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IFN-gamma promotes fibroblast-like synoviocytes motility
  1. T Karonitsch,
  2. K Dalwigk,
  3. R Byrne,
  4. B Niedereiter,
  5. E Cetin,
  6. A Wanivenhaus,
  7. C Scheinecker,
  8. J S Smolen,
  9. H P Kiener
  1. Medical University of Vienna, Vienna, Austria

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Rheumatoid arthritis (RA) is the most common chronic inflammatory joint disease. In RA, a systemic autoimmune response translates into an inflammatory attack on the synovium that yields the formation of an aggressive cell mass called pannus which attaches to, encroaches over and destroys the articular cartilage. Cartilage destruction is mediated by fibroblast-like synoviocytes (FLS) which are the prevailing cell type of the aberrant pannus tissue. Here we demonstrate that interferon gamma (IFN-gamma), which is abundantly expressed in rheumatoid synovitis, promotes FLS motility through a signalling cascade that involves the activation of focal adhesion kinase (FAK).

To investigate a role for IFN-gamma in facilitating pannus formation and FLS motility in arthritis, we performed migration assays using modified Boyden chambers. Strikingly, IFN-gamma-stimulated FLS demonstrate an increased migratory activity compared with unstimulated FLS. Using immunofluorescence and confocal microscopy, we further analysed the FLS cellular response to IFN-gamma. Cell spreading assays revealed prominent membrane protrusions and multiple focal adhesions connected to longitudinal actin stress fibres after 15 min in culture for FLS that were exposed to IFN-gamma. By contrast, unstimulated FLS rarely formed membrane protrusions and few focal contacts were enmeshed in cortical actin. Thus, IFN-gamma stimulation had a profound impact on FLS actin cytoskeletal reorganisation and focal adhesion development. Since actin reorganisation, cell-to-matrix adhesion and cell motility are partly controlled by FAK, we hypothesised that IFN-gamma modulates FAK activity. Indeed, western blot analysis using a monoclonal antibody to Tyr397-phosphorylated FAK revealed that IFN-gamma stimulation results in FAK activation. In Stat1-deficient U3A cells, IFN-gamma stimulation still resulted in FAK phosphorylation. By contrast, inhibition of JAK efficiently abrogated IFN-gamma-induced activation of FAK. Thus, the activation of FAK by IFN-gamma was dependent on JAK but not Stat1.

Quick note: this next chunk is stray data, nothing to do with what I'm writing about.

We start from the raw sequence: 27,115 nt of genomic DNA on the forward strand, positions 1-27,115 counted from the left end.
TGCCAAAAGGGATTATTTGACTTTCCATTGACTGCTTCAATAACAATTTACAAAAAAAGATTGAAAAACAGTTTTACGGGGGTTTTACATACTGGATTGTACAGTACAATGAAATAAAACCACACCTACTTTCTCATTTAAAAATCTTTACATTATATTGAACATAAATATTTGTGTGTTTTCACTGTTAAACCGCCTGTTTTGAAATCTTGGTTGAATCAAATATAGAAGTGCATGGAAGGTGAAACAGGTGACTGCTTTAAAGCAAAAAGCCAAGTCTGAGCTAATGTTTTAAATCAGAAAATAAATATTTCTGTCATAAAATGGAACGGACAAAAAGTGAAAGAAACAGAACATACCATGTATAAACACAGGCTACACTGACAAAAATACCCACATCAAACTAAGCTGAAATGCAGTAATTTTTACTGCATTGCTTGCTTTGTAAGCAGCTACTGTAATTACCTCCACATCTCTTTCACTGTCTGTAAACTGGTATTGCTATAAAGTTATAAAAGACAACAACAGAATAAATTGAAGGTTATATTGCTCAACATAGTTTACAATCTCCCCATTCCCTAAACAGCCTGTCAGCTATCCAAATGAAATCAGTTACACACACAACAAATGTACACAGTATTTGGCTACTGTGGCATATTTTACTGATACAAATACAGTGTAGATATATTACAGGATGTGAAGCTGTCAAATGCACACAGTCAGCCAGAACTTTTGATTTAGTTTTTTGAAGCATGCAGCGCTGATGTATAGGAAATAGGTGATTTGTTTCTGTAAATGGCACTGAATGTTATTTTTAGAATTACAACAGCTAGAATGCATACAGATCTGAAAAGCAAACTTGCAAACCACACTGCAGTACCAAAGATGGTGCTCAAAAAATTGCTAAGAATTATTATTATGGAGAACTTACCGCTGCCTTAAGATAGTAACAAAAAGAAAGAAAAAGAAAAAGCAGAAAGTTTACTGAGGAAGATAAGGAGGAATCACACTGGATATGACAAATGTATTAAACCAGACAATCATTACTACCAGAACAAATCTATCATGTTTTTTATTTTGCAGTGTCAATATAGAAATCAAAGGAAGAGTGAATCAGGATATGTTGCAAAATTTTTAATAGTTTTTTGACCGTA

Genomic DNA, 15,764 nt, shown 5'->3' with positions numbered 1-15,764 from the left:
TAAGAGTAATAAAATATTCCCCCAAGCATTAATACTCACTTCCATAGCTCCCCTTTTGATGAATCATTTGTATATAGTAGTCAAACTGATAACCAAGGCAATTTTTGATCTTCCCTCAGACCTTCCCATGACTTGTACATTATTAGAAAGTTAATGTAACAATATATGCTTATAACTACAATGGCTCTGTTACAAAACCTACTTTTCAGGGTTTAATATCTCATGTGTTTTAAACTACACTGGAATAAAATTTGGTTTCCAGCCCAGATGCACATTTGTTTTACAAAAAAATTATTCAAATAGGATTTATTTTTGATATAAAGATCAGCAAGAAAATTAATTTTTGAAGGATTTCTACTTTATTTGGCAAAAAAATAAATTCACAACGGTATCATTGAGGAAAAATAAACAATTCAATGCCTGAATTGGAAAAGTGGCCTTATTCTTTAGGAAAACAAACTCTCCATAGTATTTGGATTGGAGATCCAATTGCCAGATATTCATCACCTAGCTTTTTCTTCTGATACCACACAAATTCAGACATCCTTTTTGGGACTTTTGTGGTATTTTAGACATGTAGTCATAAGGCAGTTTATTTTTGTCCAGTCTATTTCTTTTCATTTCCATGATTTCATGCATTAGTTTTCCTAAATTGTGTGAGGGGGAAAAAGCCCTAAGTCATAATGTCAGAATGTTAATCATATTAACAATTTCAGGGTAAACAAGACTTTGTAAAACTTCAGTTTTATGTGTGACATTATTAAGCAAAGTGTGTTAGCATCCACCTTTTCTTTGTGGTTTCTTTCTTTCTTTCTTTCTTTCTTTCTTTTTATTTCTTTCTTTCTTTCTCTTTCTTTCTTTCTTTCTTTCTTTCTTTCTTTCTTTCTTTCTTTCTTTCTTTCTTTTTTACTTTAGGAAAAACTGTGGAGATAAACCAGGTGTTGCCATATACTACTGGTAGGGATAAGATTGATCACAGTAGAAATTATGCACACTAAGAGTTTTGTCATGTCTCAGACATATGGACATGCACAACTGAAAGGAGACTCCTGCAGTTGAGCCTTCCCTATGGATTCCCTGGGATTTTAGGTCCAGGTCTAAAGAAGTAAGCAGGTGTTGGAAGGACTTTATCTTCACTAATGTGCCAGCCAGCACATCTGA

These studies suggest a role for IFN-gamma in the mesenchymal tissue response to inflammation and may provide insight into FLS behaviour and function in arthritis, especially rheumatoid arthritis.

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